Nel's New Day

June 30, 2022

Supreme Court Destroys Constitution, Part I

The swearing in of Judge Ketanji Brown Jackson onto the U.S. Supreme Court makes two firsts for the high court: she is the first Black woman to be a justice, and the high court has four female justices for the first time in history. The 116th justice, she replaces Stephen Breyer who retired just before her being seated. Jackson was appointed in February and faced rugged confirmation hearings, rife with racism and transphobic questions and statements from Republican senators. The 53-47 vote approving her appointment was largely on party lines. Her swearing-in came immediately after the high court announced a large number of controversial rulings, many of them removing the rights of people in the U.S. [Photo: Jackson takes a judicial oath from Breyer, right, while her husband, Patrick Jackson, holds two bibles.]

On the last day of June, the activist conservative Supreme Court completed its release of opinions, promoting guns, opposing pro-choice, and supporting other pro-death positions. As the six Supremes twist the Constitution for their own purposes, they following their only rationale: they can do it.

Three of this week’s decisions:

West Virginia v. EPA:  Like the multiyear strategy by GOP officials, conservative legal activists, and funders to rewrite law in Roe v. Wade, the GOP-appointed justices curbed the EPA’s ability to limit greenhouse gas emissions from existing power plants by ruling that the EPA lacks broad authority to shift energy production from coal-burning power plants to cleaner sources such as solar and and power. As Justice Elena Kagan said in her dissent, the majority didn’t even “see what the new rule says” before ruling. In fact, there was no rule after the D.C. Circuit Court rejected one from Dictator Donald Trump (DDT). Kagan also wrote:

“The subject matter of the regulation here makes the Court’s intervention all the more troubling. Whatever else this Court may know about, it does not have a clue about how to address climate change. And let’s say the obvious: The stakes here are high. Yet the Court today prevents congressionally authorized agency action to curb power plants’ carbon dioxide emissions. The Court appoints itself — instead of Congress or the expert agency — the decision-maker on climate policy. I cannot think of many things more frightening.”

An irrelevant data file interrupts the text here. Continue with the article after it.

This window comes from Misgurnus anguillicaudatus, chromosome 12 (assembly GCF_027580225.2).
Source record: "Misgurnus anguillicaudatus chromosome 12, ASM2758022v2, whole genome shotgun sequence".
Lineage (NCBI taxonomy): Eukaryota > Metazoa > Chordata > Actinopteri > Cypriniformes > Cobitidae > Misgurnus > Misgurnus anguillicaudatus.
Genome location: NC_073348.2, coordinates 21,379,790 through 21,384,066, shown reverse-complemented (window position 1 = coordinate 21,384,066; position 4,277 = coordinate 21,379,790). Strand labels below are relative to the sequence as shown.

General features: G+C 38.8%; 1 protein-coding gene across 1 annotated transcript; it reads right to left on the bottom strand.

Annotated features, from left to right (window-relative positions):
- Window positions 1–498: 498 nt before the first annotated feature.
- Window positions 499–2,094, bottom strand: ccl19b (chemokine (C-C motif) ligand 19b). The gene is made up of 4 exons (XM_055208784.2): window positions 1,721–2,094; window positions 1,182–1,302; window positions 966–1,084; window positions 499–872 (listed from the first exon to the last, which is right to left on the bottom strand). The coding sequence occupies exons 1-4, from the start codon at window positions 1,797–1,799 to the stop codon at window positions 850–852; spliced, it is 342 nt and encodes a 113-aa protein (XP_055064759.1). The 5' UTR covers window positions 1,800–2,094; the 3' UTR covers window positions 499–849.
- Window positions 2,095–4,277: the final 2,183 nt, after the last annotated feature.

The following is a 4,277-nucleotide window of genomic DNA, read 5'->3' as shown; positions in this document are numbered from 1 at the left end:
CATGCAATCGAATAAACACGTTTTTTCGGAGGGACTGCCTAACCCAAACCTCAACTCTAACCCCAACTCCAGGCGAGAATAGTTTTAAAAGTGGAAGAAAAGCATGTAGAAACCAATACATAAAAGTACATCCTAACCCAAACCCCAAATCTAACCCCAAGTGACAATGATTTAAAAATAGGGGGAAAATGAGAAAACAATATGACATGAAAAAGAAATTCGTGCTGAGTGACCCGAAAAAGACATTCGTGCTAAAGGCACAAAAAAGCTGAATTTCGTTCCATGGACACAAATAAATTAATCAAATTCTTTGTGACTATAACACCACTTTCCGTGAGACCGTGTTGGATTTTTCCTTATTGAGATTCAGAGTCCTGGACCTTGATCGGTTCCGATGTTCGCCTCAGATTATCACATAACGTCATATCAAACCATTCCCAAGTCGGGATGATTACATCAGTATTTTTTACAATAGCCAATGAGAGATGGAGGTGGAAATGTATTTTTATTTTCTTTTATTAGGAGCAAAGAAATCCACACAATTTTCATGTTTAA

Kagan noted that the conservatives’ impositions on EPA’s authority “fly in the face of the statute Congress wrote.” The majority stated that “it is simply ‘not plausible’ that Congress enabled EPA to regulate power plants’ emissions through generation shifting. But that is just what Congress did when it broadly authorized EPA in Section 111 to select the ‘best system of emission reduction’ for power plants.” Regarding the conservatives’ claim that they are textualists, she wrote, “The current Court is textualist only when being so suits it.”

The current court examines an executive branch policy that was never enacted and follows this court’s pattern of obstructing EPA’s efforts, beginning with staying the Obama administration’s Clean Power Plan—an unprecedented action. This rule had set a goal for each state to limit carbon emissions but permitted states to determine how to meet those goals.

The decision is dangerous not only for refusal to delay climate warming in this one respect but also denial of the EPA ability to fight the climate crisis overall. The Clean Air Act, originally signed by President Lyndon Johnson and amended by presidents of both parties, has saved “millions of lives and trillions of dollars.” According to experts, the ruling can set the U.S. back years and have deadly, costly impacts. About 25 percent of planet-warming greenhouse gas emissions come from generating electricity with coal about 20 percent of U.S. electricity.

According to Kagan, the majority isn’t following precedent but making up justifications. “The Court has never even used the term ‘major questions doctrine’ before.” This ruling states that biggest issues should be settled by Congress, not agencies, with no definition for the biggest issues. Justices  assigned technical decisions to unknowledgeable lawmakers instead of experts. The activist conservative justices could also apply the “Major Questions Doctrine” to all areas such as health, safety, and consumer protections. In another area, the six Supremes could block IX regulations, such as handling sexual misconduct allegations.

Noted legal expert Rick Hasen wrote about how the self-identified “textualists” deviate from valid textual analysis, proving Kagan’s point about the new opportunist “textualists.” In West Virginia, they failed to use the words of a statute in context with surrounding text, to read punctuation and grammar, and to examine dictionaries and other literature to determine meaning. Hasen wrote, “Instead, the Justices pull a rabbit out of a hat and avoid the words of the statute almost in their entirety.” The justices’ “substantive cannon … comes from the value judgments of the conservative Justices and from nowhere else. These justices are skeptical of broad administrative power, and of executive power generally. These justices know that in a closely divided Congress, its rulings like this will stymie legislative action on issues like climate change or preventing the spread of Covid. And they are fine with that… So much for honest textualism.”